We went into Moyobamba for dinner but only after a short walk in the dark to look for an owl.  At this point in the tour we had probably missed as many owls as we had seen but on this occasion we were successful and a Band-bellied Owl duly appeared at Carlos’s beckoning.

Band-bellied Owl

Dinner was interesting!  Chifa Central was a Chinese restaurant but, of course, the menu was in Spanish.  Chinese immigrants came to Peru in the late 19th and early 20th centuries and Chifa is a culinary tradition based on Cantonese elements fused with traditional Peruvian ingredients.
On the way back to the lodge, we looked for a Stygian Owl around the backstreets of Moyobamba but didn’t find one.

Next morning we once again headed along (and up) the forest trail we had been on yesterday.
One of the first birds we caught a glimpse of was a Ferruginous Pygmy Owl as it flew away from us and disappeared into the trees.  We continued to hear it for some time.  Inevitably, we saw quite a number of species we had seen yesterday but an Ochre-bellied Flycatcher and a Mouse-colored Tyrannulet were further additions to our list before we came upon what would have one of the star birds of the whole tour, a Golden-collared Toucanet, if only we could have had a closer view.  Further notable species included Wing-barred Piprites, Mishana Tyrannulet, Tschudi’s Woodcreeper, Peruvian Warbling Antbird, Plain-winged Antshrike, Olivaceous Flatbill, Black-and-white Tody-Flycatcher, Olivaceous Woodcreeper, Thick-billed Euphonia and Slaty-capped Flycatcher.  This forest gave the impression that there would always be the chance to see something new no matter how many times we walked the same trail.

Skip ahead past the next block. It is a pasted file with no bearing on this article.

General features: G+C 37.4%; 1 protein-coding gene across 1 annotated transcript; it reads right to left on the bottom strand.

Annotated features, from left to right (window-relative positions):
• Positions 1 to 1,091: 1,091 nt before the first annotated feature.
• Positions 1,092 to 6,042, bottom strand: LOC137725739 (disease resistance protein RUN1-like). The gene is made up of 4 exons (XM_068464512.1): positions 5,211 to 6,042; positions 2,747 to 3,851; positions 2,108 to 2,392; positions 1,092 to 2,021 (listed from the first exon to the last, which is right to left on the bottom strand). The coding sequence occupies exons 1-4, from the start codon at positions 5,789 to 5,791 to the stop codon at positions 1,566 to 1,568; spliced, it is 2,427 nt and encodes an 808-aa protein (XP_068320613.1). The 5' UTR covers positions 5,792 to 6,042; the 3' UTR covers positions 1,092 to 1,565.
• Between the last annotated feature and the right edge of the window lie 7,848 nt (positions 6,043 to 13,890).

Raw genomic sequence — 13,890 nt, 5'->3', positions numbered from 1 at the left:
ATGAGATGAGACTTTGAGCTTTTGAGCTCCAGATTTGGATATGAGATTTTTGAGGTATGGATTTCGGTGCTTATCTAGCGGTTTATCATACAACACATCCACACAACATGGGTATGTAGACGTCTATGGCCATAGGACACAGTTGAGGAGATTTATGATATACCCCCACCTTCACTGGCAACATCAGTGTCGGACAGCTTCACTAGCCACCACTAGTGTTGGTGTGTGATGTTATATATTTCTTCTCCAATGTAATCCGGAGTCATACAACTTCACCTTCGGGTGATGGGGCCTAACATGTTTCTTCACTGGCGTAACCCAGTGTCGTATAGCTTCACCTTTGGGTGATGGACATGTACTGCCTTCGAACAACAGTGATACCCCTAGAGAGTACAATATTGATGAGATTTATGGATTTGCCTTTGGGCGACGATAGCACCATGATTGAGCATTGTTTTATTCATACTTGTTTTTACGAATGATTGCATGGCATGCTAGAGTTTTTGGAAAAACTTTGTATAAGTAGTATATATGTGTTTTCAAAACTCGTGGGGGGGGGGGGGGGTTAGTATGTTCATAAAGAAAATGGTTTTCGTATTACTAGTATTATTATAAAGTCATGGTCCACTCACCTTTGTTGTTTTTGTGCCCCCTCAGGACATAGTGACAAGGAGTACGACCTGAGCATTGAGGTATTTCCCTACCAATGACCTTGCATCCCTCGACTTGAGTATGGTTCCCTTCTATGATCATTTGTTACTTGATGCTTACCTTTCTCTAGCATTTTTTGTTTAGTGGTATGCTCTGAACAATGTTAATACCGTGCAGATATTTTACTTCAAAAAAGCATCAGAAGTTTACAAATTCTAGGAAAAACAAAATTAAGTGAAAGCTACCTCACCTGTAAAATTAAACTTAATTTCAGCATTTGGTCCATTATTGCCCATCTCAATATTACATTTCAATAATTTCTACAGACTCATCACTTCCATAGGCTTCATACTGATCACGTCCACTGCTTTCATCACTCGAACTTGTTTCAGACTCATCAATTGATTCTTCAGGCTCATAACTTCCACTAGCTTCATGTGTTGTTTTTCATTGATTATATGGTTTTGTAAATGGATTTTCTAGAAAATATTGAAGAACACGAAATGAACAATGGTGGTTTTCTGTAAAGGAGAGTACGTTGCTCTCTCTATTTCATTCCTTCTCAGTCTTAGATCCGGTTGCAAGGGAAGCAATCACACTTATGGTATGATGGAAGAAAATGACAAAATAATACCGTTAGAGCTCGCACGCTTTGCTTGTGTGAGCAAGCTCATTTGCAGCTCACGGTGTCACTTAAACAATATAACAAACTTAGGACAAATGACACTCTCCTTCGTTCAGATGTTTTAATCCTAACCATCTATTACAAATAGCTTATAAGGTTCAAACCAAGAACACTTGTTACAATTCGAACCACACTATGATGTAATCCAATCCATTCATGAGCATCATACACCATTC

Back at the lodge we realised that the strange structure we had seen yesterday hanging from inside the roof of the substantially-built gazebo in the garden was the nest of a Lesser Swallow-tailed Swift.  We realised this because a Lesser Swallow-tailed Swift made several visits to the nest while we were standing underneath!  The nest, made from plant material, seed heads and the like, was barely recognisable as such and it was hard to imagine how the contents stayed in it, defying gravity.

Nest of Lesser Swallow-tailed Swift

After lunch we were given a short tour of the Waqanki Orchid Centre, an attraction that apparently brings in quite a number of visitors who pay 10 soles to look round the 150 or so species of orchids that grow here.  Carlos knew the orchids like he knew the birds.

After seeing Chestnut-bellied Seed Finch and Blue-winged Parrotlet in the garden, we boarded the minibus and went off to a site where the main target, Point-tailed Palmcreeper, could hardly have been easier to find.  Even before we were off the bus one was showing in a roadside tree and was well seen.  A short walk here also produced Chestnut-eared Araçari, Common Tody-Flycatcher, Sulphury Flycatcher and another Mouse-colored Tyrannulet, a bird that didn’t seem any more or less mouse-coloured than several other small flycatchers that we had seen.